Australia’s solidarity for Cambodia as capital goes into lockdown

By Melissa Coade

Friday April 16, 2021

Australian Ambassador to Cambodia Pablo Kang tweets a new year’s message. (Image: Twitter)

Australia’s Ambassador to Cambodia, Pablo Kang, has shared a video message on Twitter to wish people a COVID-safe Khmer New Year as its major city goes into lockdown. 

“I know that Khmer New Year is the most significant time for Cambodians to come together with family, friends and community,” Mr Kang said on the eve of the nation’s first lockdown.

“With the current outbreak, […] celebrations are sure to be very different this year. Many of us won’t be able to celebrate as we normally usually would.”

Cambodian officials issued lockdown orders for its capital Phnom Penh and Tkhmao city on Thursday night to curb the spread of COVID-19. Entry to and from the areas are prohibited without government authorisation. 

The Health Ministry reported on Wednesday that Phnom Penh had 178 new cases of COVID, adding to the standing tally of 145 cases and two deaths in the capital. During the course of the whole pandemic, Cambodia has confirmed 4,874 cases and 36 deaths. 

More than 3.1 million doses of vaccines have been acquired by Cambodia through the World Health Organisations’ COVAX program and China. The country has a population of approximately 17 million people.

Ambassador Kang said that Australia had committed over $28 million to support the rollout of safe and effective vaccines in Cambodia, in addition to an annual commitment of $50 million to the Southeast Asian nation as part of a bilateral development cooperation program.

“As a friend and neighbour, Australia stands with Cambodia to stabilise and ultimately move towards post-pandemic recovery,” Mr Kang said. 

“I wish to recognise the efforts of Cambodia’s frontline health workers, hospitals, government, business and civil society representatives to combat the virus; and all Cambodian citizens who are making sacrifices and complying with health guidelines to help control the spread of [COVID-19].”

The 14-day lockdown is in place to control and prevent the spread of the disease, an unofficial translation of the lockdown orders provided by the an Australian embassy read.

Residents are not allowed to leave their homes for unnecessary travel, and those venturing outside for shopping or medical reasons must wear face masks and maintain physical-distancing. The public is also required to ‘adhere to sanitation and temperature screening’, the Cambodian government said. 

Those who are exempt from the rules, such as journalists, must have a work permit issued by local authorities. Businesses deemed as ‘non-essential’ by the government were also required to close. 

A curfew is also in place, with residents banned from going outside between 8pm until 5am the next day. Essential businesses have been ordered to ensure their operating hours adhere to the night time curfew with the exception of emergency services, pharmacies, petrol stations and hotels.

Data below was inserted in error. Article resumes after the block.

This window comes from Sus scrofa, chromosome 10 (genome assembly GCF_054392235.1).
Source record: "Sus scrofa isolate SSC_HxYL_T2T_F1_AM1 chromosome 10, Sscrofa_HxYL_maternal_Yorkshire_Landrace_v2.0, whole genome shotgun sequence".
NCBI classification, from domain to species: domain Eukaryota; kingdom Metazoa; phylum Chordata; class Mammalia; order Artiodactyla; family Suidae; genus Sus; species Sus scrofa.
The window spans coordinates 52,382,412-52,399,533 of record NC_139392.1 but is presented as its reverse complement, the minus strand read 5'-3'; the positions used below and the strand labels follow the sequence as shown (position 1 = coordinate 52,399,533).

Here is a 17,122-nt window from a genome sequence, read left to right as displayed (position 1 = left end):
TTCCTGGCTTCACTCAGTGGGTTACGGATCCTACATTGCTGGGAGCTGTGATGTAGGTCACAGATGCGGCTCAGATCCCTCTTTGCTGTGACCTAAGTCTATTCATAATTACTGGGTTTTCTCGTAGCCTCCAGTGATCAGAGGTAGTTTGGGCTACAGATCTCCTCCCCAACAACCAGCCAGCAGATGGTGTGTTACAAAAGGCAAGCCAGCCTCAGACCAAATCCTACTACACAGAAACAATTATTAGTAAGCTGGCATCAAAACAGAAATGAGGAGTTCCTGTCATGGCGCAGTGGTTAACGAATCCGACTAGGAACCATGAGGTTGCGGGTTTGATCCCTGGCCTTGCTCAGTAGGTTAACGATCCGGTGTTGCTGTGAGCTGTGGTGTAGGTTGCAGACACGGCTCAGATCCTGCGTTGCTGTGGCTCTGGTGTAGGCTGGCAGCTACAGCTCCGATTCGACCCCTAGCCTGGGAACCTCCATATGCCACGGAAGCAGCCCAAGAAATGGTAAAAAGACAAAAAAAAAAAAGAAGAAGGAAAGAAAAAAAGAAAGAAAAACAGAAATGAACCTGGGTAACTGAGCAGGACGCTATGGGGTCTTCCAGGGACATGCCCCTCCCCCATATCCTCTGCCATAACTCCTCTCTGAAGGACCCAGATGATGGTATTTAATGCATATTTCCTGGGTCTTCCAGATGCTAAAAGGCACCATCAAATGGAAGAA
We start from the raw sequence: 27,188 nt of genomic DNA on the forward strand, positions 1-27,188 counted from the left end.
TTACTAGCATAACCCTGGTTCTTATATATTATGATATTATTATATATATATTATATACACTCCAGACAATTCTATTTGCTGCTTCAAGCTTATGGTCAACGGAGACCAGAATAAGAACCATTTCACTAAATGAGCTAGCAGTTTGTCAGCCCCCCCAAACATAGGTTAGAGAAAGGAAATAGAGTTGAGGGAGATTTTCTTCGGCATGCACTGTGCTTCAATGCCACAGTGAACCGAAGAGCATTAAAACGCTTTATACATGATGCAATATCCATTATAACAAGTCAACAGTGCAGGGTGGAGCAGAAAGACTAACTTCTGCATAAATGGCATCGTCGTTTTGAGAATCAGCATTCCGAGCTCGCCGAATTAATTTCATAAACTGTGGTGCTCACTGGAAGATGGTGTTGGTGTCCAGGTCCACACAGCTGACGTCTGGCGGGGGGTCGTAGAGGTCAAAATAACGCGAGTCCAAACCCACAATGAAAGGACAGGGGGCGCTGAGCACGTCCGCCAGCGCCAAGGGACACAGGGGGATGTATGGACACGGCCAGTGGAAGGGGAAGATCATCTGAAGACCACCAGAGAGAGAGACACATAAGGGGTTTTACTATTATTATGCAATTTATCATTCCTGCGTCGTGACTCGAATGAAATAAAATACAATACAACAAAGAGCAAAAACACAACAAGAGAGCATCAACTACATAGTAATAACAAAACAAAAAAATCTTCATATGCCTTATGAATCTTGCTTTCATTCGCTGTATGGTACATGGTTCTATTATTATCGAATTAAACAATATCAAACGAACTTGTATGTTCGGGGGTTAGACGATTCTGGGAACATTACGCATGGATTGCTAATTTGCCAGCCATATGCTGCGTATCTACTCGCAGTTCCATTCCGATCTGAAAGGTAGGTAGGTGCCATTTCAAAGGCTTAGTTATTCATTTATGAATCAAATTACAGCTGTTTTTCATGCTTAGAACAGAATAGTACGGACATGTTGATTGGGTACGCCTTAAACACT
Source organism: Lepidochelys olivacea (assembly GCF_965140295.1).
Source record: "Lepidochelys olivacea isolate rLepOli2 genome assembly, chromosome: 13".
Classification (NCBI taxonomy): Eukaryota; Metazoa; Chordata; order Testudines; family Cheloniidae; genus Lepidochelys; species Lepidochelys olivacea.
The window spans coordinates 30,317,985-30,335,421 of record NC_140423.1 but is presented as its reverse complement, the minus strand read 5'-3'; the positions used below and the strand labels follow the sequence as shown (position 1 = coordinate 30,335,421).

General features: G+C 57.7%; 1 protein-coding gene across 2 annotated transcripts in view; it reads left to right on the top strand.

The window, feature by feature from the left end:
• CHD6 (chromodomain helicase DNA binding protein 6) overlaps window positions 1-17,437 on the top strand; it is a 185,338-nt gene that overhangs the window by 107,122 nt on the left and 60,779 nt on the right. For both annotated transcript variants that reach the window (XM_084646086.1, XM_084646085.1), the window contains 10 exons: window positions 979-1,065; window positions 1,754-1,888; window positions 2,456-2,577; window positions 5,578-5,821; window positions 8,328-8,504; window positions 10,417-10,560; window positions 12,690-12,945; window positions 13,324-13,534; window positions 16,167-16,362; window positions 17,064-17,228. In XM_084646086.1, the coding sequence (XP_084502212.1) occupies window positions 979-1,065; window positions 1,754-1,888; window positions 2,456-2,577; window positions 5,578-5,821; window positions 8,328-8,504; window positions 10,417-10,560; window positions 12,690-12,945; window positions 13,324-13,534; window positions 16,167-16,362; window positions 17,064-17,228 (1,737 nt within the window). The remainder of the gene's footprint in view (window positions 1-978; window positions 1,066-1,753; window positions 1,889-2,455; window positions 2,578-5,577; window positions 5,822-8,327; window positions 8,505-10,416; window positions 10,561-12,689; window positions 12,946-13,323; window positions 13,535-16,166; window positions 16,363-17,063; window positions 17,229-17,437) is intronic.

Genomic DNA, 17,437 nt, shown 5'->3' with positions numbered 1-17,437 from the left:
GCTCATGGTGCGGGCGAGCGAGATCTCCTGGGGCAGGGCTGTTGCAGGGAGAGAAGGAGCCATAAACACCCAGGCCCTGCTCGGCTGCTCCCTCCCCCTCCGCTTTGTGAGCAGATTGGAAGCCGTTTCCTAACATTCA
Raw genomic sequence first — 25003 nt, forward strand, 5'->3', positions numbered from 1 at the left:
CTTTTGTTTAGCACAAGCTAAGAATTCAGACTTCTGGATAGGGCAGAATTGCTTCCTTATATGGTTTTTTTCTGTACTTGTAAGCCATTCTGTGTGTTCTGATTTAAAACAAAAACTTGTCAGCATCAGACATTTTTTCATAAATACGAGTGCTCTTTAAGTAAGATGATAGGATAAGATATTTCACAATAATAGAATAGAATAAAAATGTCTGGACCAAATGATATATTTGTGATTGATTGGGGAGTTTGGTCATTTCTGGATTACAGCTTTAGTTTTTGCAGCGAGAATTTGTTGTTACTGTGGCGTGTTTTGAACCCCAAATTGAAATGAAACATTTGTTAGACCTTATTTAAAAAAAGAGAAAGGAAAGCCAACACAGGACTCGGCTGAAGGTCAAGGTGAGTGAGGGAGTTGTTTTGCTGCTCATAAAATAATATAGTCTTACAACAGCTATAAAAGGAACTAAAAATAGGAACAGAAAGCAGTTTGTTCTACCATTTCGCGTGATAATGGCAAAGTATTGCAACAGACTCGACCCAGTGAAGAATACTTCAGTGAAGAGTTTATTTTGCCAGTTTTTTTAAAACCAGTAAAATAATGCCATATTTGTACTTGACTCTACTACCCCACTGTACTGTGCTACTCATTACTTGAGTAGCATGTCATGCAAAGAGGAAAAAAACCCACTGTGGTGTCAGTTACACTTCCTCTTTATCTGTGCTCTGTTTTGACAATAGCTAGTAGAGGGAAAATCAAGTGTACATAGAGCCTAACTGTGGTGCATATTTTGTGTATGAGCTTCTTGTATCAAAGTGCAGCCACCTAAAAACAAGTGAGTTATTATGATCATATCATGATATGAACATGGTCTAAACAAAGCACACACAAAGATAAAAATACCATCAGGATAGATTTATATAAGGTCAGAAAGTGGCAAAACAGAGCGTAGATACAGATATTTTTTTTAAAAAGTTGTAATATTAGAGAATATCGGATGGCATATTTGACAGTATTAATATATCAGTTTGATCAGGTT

Gatherings are banned during the 14-day period, with the exception of those living in the same household, approved funeral congregations and public health workers.

Reuters reported that police were manning checkpoints in Phnom Penh yesterday. Cambodian Prime Minister Hun Sen had also issued a voice message on his Facebook page to warn that the country was on the brink of “death valley” and that the community needed to stick together. 

“The purpose of the lockdown is to combat the spread of COVID-19 and this closure is not a way to make people die or suffer,” he said.

Hours before the lockdown, a leaked version of Hun Sen’s message on social media led to panic buying in Phnom Penh and the nearby Tkhmao area.

The Cambodian government said a committee had been appointed to oversee the lockdown, including 12 ministers and three ministry secretaries. 

The government also closed the historically significant Angkor Wat complex in Siem Reap last week for a 14-day period. The ancient ruins are Cambodia’s largest tourist draw-card.

In a letter, Australian Prime Minister Scott Morrison echoed the Ambassador’s well-wishes for the Khmer New Year. He acknowledged that traditional hallmarks of the Buddhist new year event, such as visiting temples and spending time with friends and family, were affected by the restrictions of COVID-19.

“While the celebrations will be different again this year, better days are upon us.

“As we engage from this global pandemic, Australia will work closely with our friends across Southeast Asia to create a stronger future — not just for our region, but for the world,” Mr Morrison said. 

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